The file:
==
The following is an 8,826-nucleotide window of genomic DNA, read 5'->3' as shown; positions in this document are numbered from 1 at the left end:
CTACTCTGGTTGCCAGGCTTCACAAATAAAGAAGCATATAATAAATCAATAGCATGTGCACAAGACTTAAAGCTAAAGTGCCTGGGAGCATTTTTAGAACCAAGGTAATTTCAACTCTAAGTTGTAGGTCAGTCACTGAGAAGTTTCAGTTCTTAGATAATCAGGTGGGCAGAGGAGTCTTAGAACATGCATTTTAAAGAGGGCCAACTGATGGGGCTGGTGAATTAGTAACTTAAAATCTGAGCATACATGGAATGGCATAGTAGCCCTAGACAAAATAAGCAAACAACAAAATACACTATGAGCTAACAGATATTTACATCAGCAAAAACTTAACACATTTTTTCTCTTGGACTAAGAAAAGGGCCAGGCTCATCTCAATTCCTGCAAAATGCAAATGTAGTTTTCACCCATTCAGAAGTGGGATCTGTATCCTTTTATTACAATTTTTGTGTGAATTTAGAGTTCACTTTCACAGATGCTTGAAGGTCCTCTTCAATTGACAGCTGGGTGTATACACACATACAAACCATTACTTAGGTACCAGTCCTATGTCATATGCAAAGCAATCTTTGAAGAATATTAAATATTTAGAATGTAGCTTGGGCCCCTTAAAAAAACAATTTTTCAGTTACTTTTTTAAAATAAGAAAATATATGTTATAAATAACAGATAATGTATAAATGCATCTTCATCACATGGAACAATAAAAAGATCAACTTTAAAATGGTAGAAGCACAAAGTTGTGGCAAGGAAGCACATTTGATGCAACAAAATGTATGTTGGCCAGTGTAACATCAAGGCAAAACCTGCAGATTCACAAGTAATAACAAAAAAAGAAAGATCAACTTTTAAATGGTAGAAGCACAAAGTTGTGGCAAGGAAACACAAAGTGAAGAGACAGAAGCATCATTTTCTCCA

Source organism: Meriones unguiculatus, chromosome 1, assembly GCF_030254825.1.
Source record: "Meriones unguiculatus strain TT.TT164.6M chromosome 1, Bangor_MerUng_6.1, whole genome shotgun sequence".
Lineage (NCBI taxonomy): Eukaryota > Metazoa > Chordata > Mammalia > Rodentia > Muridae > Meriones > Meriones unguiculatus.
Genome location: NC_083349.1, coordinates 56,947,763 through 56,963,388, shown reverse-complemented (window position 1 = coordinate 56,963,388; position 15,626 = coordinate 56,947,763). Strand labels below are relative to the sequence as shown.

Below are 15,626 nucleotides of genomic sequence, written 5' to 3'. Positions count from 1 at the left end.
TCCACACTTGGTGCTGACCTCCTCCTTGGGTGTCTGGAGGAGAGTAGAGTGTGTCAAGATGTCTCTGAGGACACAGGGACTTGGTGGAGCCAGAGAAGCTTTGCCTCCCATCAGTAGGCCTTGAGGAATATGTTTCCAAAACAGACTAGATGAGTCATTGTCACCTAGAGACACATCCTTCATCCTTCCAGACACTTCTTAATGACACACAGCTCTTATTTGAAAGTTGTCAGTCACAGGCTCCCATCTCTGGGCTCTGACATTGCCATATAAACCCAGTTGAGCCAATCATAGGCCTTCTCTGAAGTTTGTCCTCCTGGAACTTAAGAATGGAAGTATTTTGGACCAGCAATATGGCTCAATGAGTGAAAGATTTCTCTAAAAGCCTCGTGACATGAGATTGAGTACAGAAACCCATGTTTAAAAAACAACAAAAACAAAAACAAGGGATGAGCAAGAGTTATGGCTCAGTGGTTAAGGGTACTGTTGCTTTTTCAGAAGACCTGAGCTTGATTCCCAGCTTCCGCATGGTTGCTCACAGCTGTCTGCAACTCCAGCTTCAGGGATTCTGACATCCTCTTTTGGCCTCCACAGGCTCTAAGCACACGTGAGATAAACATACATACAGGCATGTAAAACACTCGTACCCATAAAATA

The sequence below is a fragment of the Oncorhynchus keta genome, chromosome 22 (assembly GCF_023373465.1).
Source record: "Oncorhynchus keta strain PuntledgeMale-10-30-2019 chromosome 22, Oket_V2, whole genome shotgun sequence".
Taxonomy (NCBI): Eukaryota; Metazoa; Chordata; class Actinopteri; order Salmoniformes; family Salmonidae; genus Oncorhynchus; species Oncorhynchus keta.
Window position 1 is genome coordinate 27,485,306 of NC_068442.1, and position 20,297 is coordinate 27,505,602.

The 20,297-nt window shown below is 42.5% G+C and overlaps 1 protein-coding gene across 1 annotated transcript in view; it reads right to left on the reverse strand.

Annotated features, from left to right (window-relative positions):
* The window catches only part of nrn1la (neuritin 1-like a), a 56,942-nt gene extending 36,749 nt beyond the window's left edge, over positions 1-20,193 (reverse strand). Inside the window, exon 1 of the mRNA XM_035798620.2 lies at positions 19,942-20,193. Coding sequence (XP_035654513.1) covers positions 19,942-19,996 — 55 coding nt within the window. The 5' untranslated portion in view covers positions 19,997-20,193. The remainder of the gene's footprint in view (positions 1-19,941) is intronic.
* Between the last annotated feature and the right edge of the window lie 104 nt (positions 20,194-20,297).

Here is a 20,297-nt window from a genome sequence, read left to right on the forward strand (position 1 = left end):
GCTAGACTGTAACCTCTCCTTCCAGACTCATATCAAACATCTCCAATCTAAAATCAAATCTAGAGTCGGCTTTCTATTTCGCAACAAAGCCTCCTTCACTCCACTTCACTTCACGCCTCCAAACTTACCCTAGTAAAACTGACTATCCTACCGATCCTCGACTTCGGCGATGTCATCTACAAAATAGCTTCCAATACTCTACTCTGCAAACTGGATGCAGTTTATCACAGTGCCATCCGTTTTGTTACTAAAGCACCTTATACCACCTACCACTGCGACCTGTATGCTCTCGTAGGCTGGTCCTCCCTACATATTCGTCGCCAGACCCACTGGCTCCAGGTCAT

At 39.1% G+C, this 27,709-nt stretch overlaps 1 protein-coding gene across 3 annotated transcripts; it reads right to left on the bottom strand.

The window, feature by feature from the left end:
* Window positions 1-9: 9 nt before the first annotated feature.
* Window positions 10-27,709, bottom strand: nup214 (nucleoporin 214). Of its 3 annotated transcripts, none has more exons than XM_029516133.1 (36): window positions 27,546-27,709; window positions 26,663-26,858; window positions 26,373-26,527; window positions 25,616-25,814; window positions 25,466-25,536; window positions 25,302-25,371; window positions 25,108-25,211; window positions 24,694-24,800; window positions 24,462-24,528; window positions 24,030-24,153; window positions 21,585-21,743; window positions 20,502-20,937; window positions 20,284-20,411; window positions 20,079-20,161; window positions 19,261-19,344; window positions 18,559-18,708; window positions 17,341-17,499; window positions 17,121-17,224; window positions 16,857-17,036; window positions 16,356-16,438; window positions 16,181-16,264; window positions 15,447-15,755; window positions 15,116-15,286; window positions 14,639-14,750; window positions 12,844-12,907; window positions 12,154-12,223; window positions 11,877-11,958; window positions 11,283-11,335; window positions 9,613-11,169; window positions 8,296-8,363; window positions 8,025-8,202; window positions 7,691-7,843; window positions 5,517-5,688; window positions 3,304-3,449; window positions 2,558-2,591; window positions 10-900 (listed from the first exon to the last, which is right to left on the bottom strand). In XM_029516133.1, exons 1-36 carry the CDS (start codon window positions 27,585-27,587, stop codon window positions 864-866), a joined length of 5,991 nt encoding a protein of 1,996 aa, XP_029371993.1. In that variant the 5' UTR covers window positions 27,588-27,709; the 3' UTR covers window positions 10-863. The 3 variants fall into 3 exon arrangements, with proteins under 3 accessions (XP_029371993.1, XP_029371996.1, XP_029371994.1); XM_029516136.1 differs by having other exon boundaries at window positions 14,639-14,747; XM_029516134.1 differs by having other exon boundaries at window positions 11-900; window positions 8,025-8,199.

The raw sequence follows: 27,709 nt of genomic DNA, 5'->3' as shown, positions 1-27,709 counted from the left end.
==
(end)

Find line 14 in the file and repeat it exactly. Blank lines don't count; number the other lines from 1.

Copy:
Annotated features, from left to right (window-relative positions):